The first of four capital murder defendants accused of killing eight of their Pike County neighbors in 2016 pleaded not guilty Tuesday to nearly two dozen criminal charges.
Edward Jacob “Jake” Wagner, 26, is facing 23 charges, including eight counts of aggravated murder, each with a death penalty specification. One count alleges unlawful sexual conduct with one of the victims, Hanna Rhoden, mother of Wagner’s daughter, Sophia. Prosecutors allege a custody dispute is at the heart of the case.
Also Tuesday, Judge Randy Deering issued a gag order, requested by both the prosecutors and the defense counsel, which prevents them and law enforcement from speaking to the media about the case.
Wagner’s arraignment in Pike County Common Pleas Court marked the first in a string of court appearances this week and next for him, his brother, George Wagner IV; mother, Angela Wagner; and father, George “Billy” Wagner III.
Already, his two grandmothers have pleaded not guilty to charges alleging a cover-up of the killings.
Lawyers on both sides met in the judge’s chamber for about 45 minutes before the hearing’s start. Then, over the course of an hour, Deering read the lengthy indictment to Jake Wagner.
During the hearing, Wagner waived his right to a speedy trial. His attorneys did not contest the state’s request that he be held without bail.
Killed were: Dana and Christopher Rhoden Sr.; their daughter, Hanna Rhoden; their sons Christopher Rhoden Jr. and Clarence “Frankie” Rhoden; Frankie’s girlfriend, Hannah Gilley; Christopher Rhoden Sr.’s brother, Kenny Rhoden; and his cousin Gary Rhoden.
Surviving members of the Rhoden and Gilley families — some wearing T-shirts with the names of the eight victims who died April 22, 2016 — packed six rows of pews in the courtroom.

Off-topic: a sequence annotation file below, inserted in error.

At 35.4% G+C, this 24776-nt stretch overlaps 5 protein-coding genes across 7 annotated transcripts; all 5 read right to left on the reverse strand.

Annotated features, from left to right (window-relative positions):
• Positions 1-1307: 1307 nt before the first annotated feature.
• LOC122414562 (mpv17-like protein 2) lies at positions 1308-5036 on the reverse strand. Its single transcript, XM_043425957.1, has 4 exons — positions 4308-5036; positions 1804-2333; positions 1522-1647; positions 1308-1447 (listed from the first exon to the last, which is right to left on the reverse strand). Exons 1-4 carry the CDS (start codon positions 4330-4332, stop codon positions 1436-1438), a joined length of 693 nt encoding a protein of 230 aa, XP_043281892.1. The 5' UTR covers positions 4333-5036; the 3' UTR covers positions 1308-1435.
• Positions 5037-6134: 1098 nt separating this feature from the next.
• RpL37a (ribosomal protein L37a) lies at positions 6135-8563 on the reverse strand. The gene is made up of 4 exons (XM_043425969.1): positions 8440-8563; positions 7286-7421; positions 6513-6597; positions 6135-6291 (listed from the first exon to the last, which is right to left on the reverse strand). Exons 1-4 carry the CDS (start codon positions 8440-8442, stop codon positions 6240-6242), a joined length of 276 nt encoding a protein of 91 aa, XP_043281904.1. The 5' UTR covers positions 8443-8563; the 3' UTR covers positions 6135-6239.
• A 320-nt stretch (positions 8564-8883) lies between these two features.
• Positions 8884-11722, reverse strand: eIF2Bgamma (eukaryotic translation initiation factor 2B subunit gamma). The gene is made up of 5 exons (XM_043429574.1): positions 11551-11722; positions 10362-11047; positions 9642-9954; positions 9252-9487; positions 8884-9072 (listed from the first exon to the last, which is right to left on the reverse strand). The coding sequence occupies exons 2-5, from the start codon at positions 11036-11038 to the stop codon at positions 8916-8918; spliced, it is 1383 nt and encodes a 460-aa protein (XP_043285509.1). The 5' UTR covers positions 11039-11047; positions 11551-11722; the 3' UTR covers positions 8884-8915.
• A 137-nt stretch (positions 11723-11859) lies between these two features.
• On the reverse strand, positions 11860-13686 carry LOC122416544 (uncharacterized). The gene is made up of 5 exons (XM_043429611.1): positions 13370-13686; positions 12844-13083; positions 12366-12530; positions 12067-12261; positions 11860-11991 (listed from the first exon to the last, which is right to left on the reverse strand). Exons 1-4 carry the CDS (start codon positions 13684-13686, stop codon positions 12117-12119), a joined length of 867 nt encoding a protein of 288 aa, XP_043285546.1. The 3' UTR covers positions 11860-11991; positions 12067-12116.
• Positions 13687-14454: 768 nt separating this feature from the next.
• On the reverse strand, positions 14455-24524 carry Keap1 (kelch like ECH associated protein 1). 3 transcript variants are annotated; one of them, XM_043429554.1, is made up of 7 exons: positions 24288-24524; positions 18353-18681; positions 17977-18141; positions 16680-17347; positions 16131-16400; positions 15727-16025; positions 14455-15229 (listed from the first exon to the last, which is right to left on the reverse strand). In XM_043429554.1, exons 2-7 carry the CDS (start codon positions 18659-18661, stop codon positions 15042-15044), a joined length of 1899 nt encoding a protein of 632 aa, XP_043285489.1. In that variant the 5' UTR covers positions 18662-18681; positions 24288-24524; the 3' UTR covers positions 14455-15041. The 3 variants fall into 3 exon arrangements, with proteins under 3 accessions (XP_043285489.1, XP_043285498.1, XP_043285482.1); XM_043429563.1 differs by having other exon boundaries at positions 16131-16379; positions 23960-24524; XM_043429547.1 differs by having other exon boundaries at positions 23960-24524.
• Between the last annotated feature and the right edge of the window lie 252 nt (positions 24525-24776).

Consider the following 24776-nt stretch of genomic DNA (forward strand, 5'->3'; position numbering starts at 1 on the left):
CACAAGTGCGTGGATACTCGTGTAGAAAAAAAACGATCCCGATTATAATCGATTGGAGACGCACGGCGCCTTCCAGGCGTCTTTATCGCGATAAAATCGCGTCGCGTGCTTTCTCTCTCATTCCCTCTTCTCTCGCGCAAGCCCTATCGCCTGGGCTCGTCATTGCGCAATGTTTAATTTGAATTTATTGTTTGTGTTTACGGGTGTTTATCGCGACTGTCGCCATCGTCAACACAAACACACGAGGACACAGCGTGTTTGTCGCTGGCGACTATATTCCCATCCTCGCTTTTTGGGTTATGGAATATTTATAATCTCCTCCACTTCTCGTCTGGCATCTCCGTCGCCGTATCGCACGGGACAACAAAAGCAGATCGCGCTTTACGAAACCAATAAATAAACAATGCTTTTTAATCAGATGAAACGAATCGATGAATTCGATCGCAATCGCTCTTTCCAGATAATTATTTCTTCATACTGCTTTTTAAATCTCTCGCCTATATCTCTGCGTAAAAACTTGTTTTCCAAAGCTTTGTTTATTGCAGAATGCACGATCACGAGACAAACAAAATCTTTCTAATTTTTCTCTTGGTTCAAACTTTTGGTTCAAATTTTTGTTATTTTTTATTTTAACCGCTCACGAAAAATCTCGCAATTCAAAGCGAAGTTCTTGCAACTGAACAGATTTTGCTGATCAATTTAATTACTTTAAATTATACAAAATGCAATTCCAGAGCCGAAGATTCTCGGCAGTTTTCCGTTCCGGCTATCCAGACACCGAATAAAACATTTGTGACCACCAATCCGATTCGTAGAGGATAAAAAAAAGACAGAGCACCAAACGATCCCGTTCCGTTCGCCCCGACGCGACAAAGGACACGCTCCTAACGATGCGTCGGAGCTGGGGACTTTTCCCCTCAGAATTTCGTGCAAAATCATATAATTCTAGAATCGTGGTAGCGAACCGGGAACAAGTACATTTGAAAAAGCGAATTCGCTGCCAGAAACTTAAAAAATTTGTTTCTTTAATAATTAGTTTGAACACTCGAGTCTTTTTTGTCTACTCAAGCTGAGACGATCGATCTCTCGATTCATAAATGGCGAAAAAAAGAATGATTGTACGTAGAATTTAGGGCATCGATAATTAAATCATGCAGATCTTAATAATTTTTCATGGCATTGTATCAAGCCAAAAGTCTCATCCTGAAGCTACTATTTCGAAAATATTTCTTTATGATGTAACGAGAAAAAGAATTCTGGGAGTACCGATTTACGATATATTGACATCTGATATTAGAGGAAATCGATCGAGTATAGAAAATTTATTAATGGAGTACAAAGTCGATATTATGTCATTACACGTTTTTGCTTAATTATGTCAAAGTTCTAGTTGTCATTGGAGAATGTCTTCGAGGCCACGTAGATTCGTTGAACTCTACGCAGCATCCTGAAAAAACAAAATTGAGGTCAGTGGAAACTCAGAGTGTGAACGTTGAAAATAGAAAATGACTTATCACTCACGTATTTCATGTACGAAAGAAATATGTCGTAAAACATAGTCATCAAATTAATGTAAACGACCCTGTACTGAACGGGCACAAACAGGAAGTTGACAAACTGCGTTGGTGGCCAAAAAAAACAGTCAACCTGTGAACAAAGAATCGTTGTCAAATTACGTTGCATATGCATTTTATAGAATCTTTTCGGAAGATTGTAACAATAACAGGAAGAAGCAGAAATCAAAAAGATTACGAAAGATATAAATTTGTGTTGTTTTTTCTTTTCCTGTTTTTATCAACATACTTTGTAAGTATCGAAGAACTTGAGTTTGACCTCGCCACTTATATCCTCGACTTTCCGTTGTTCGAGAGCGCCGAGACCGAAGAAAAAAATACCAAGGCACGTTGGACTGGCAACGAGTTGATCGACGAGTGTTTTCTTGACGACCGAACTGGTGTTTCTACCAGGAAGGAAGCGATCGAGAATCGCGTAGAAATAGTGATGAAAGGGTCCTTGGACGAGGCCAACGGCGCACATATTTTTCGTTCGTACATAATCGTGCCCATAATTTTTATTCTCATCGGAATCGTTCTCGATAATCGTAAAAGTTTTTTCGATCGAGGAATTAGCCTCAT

At front, Geneva Rhoden, the 75-year-old family matriarch, sat in a white sweater and spent most of the time looking away from Wagner, who is being held at the Franklin County Jail and wore the lockup’s gray uniform and flip-flops.
Across the aisle from the surviving family sat Jake Wagner’s paternal aunt — Billy Wagner’s sister — who declined to comment. So, too, did Jake Wagner’s maternal uncle, Angela Wagner’s brother.
In the courtroom, after the adjournment but audible and visible to reporters and others who remained inside, the court-appointed defense attorneys met with Jake Wagner’s relatives.
One attorney, Gregory Meyers, chief counsel of the state public defender office’s trial department, told the relatives “we’ll be pestering you” for background information. He added, “we need to know about family,” reminding them that as defense attorneys, their allegiance is to Jake Wagner alone.
Meyers was joined at the defense table by William Mooney, an assistant public defender, and John Cornely, the office’s deputy director.
Pike County Prosecutor Rob Junk has stated an intention to keep the trials in Pike County.
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